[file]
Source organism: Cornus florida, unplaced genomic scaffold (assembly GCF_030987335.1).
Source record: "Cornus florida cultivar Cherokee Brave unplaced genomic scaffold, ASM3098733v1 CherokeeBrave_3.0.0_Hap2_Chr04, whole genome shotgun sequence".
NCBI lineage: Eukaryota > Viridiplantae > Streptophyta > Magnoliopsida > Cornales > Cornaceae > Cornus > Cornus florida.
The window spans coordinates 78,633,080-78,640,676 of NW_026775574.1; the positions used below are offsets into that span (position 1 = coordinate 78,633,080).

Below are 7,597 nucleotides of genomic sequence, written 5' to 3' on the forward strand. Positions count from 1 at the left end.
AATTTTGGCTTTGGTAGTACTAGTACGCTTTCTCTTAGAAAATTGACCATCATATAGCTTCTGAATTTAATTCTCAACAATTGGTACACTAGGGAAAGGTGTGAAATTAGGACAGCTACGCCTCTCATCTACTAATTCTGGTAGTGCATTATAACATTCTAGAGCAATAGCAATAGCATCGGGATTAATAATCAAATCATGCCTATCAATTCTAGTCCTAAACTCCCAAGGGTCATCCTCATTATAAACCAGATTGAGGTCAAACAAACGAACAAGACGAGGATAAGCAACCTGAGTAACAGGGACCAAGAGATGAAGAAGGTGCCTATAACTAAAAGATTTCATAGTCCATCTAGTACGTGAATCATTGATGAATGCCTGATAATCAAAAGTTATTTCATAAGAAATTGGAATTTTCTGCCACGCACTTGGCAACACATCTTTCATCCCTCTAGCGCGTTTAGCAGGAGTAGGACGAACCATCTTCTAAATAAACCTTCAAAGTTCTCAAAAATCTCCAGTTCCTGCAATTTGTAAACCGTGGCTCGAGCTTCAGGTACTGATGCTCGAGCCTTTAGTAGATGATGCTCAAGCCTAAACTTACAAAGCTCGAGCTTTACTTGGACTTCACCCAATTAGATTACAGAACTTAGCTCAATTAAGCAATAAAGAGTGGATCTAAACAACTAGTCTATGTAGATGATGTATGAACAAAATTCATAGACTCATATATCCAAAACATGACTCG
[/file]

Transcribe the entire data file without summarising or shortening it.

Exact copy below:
Source organism: Cornus florida, unplaced genomic scaffold (assembly GCF_030987335.1).
Source record: "Cornus florida cultivar Cherokee Brave unplaced genomic scaffold, ASM3098733v1 CherokeeBrave_3.0.0_Hap2_Chr04, whole genome shotgun sequence".
NCBI lineage: Eukaryota > Viridiplantae > Streptophyta > Magnoliopsida > Cornales > Cornaceae > Cornus > Cornus florida.
The window spans coordinates 78,633,080-78,640,676 of NW_026775574.1; the positions used below are offsets into that span (position 1 = coordinate 78,633,080).

Below are 7,597 nucleotides of genomic sequence, written 5' to 3' on the forward strand. Positions count from 1 at the left end.
AATTTTGGCTTTGGTAGTACTAGTACGCTTTCTCTTAGAAAATTGACCATCATATAGCTTCTGAATTTAATTCTCAACAATTGGTACACTAGGGAAAGGTGTGAAATTAGGACAGCTACGCCTCTCATCTACTAATTCTGGTAGTGCATTATAACATTCTAGAGCAATAGCAATAGCATCGGGATTAATAATCAAATCATGCCTATCAATTCTAGTCCTAAACTCCCAAGGGTCATCCTCATTATAAACCAGATTGAGGTCAAACAAACGAACAAGACGAGGATAAGCAACCTGAGTAACAGGGACCAAGAGATGAAGAAGGTGCCTATAACTAAAAGATTTCATAGTCCATCTAGTACGTGAATCATTGATGAATGCCTGATAATCAAAAGTTATTTCATAAGAAATTGGAATTTTCTGCCACGCACTTGGCAACACATCTTTCATCCCTCTAGCGCGTTTAGCAGGAGTAGGACGAACCATCTTCTAAATAAACCTTCAAAGTTCTCAAAAATCTCCAGTTCCTGCAATTTGTAAACCGTGGCTCGAGCTTCAGGTACTGATGCTCGAGCCTTTAGTAGATGATGCTCAAGCCTAAACTTACAAAGCTCGAGCTTTACTTGGACTTCACCCAATTAGATTACAGAACTTAGCTCAATTAAGCAATAAAGAGTGGATCTAAACAACTAGTCTATGTAGATGATGTATGAACAAAATTCATAGACTCATATATCCAAAACATGACTCG